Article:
If you’ve documented software over the last five years, you’ve no doubt heard a bit (or a lot) about “Agile” software development. (If not, this Wikipedia page will get you started.) In contrast to more traditional models of development that emphasize sticking to a set plan and following a linear process until the entire project is completed, Agile favors iterative development and regular re-evaluation of the product to assess whether it’s successfully meeting its requirements.
While most software developers are becoming well-versed in Agile methodologies and understand how to navigate them successfully, the writers who work with these developers may be less sure about how the documentation process fits in.
With more traditional models, writers are often blessed with spec sheets and design documents early on. Even better, these documents usually remain accurate through the life of the project, since the requirements and scope are fixed. In Agile development environments, the process is more fluid. This is good for software because projects don’t march unwaveringly in the wrong direction, but it can be hard for a writer to keep up with the changes. Often the solution is for writers to attend every software team meeting (and there are lots), listen for interesting things, ask questions, and start writing when it looks like things are finally getting nailed down. It can be practically time-consuming to attend these meetings and mentally discomfiting to feel like the plan is always subject to change.
I’m lucky to have recently joined a large company that’s given a lot of thought to the writer’s role in Agile development. I’m also glad I found “A Writer’s Guide to Surviving Agile Software Development.” As I’ve struggled to adopt Agile, I return to this guide time and again to find useful bits of wisdom.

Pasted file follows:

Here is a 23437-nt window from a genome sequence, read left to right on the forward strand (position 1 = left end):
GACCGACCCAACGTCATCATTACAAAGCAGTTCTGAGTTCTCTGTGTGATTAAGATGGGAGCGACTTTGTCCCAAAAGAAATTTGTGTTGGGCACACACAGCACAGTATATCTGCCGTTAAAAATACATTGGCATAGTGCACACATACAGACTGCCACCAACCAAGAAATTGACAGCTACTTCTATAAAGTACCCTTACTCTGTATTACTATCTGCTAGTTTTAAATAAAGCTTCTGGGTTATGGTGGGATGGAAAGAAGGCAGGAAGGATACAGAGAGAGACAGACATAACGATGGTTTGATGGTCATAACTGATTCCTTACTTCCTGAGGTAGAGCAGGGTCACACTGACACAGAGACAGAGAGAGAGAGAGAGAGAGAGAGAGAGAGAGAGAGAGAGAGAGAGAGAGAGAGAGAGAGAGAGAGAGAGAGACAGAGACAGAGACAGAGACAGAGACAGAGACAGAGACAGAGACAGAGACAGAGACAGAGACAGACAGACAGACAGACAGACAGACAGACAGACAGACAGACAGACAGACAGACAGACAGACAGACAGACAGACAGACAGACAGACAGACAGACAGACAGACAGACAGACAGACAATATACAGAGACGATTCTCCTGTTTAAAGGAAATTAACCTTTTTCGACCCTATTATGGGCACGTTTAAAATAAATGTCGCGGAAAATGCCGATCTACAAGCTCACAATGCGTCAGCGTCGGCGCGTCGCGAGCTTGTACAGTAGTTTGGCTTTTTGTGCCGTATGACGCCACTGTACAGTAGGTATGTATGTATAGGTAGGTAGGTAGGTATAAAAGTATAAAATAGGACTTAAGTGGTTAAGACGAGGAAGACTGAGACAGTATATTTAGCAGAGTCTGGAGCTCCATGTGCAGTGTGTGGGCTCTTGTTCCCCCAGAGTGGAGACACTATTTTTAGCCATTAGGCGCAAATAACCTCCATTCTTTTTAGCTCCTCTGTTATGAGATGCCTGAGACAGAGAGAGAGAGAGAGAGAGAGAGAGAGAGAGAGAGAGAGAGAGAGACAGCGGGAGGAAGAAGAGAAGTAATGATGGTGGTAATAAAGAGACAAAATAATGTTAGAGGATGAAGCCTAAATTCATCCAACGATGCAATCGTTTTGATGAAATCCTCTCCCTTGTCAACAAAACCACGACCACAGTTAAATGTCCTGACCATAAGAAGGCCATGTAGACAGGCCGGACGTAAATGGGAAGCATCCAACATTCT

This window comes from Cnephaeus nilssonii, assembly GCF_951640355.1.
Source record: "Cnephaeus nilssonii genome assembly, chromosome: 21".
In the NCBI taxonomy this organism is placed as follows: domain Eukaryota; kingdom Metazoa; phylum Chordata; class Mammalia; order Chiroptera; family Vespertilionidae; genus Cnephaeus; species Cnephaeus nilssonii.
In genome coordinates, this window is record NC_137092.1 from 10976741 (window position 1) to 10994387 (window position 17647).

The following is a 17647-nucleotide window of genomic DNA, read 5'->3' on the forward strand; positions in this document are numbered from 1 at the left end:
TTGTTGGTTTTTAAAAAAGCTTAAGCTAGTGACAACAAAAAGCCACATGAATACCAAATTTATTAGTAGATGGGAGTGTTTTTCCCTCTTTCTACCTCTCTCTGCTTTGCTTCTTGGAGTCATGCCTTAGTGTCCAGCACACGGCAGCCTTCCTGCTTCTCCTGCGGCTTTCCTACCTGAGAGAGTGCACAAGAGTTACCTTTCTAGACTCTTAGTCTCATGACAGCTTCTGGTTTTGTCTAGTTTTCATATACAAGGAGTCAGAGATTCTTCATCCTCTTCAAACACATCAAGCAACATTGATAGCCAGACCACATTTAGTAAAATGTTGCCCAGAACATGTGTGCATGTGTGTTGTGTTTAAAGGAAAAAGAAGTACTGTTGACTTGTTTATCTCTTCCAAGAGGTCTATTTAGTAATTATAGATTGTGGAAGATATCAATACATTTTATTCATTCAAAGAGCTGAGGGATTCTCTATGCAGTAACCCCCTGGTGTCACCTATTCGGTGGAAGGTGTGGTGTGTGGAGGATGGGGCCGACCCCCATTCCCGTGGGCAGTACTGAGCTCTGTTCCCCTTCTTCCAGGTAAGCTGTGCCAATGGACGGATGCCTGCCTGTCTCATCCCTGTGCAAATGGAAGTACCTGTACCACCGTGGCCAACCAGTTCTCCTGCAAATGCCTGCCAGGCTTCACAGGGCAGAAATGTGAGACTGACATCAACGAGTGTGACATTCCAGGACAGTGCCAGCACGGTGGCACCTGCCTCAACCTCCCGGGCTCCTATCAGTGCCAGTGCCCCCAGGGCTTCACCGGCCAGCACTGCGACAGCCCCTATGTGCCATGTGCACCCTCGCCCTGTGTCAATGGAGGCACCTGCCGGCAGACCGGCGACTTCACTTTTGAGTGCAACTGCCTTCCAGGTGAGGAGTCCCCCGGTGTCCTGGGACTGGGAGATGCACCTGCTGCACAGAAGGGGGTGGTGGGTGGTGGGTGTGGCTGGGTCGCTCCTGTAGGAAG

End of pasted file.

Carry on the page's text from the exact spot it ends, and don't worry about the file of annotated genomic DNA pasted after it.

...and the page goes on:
As someone who’s only been doing this for a few months, here’s some of the day-to-day advice for survival that has brought me (relative) sanity so far:
Skip meetings that don’t add value to the documentation. For example, it might not be necessary for writers to attend code review meetings between developers and quality engineers.
Ask your team to clarify anything that is unclear to you at the daily scrum meetings. That’s what these meetings are for.
Learn to feel comfortable writing documentation for products you can’t test yet. You’re more likely to meet deadlines by writing fiction than by waiting to write nonfiction for a finished product.
Learn to revise any fiction before it ships to customers. Insert revision reminders in documents and add revision reminders to your calendar.
Learn what to ignore
Take what you can from Agile and ignore the rest. Agile focuses on software development, not writing. For example, attending daily scrums only twice a week may be enough. Agile means self-organizing; it’s okay if different teams work in slightly different ways.
I’m still figuring out my processes and how I can be the most successful, so this last point offers some relief: it’s a methodology, yes, but it’s all about being flexible, adjusting as you go and, ultimately, creating the best product for your customers.
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